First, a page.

As we slowly headed back to Niewmarket, we stopped along one of the larger canals to watch those who were on boats. By this time, they weren’t moving and you could literally cross the canal by walking across the boats. Further down, we ran into a massive crowd. In the distance, we could see a small stage with a band rocking out. Rather than try and penetrate the partiers, we turned around and took the long way back to the apartment.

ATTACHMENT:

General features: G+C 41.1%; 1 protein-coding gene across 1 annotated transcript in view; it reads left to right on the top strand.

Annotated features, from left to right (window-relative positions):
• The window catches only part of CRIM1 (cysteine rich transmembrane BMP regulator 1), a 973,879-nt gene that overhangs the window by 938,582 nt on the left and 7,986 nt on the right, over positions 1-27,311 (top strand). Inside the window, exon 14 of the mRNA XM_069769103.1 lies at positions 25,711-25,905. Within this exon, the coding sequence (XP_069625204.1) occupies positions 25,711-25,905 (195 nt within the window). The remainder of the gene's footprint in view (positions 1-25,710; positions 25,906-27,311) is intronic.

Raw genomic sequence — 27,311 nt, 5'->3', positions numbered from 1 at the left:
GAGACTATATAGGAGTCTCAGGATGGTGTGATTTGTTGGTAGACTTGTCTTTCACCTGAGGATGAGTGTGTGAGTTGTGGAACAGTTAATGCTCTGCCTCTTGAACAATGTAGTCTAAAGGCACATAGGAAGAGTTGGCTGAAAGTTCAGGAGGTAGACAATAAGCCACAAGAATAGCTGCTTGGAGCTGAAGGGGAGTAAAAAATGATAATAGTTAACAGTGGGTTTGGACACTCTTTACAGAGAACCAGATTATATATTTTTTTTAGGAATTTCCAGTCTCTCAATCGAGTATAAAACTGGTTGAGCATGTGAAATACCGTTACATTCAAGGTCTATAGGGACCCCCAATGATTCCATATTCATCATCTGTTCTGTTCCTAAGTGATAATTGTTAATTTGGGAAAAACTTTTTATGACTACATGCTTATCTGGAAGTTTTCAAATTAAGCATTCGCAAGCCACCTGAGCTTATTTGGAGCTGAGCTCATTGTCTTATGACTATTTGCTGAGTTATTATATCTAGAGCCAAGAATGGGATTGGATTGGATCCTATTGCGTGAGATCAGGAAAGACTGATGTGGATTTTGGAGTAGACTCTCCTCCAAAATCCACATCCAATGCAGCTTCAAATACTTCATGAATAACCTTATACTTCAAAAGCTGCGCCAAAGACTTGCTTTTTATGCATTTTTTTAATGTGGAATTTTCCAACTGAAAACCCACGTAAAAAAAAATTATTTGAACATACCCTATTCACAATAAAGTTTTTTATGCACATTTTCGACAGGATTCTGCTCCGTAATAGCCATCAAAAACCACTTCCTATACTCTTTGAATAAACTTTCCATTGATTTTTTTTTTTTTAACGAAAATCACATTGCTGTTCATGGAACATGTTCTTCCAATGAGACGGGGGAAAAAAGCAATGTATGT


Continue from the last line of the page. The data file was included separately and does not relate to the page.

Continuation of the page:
My impression of Queen’s Day would be much like what I image Mardi Gras to be minus the floats and beads. There is an energy when people gather to celebrate, forgetting their worries if only for a few hours and let themselves be happy and enjoy the company of friends and strangers. There were some strange costumes, a little over the top perhaps but in the spirit of being Dutch (if only for a day) it is a good excuse to express yourself however you chose to. Except for the urinals placed strategically around the city which not only reeked by the end of day but are not a great visual, I had a great time participating in a local tradition. Although it wasn’t on my bucket list, I have since added it and crossed it off. It may sound silly but there are unique experiences that few get to have and typically, if one happens to experience something like Queen’s Day, it only come around once in a lifetime.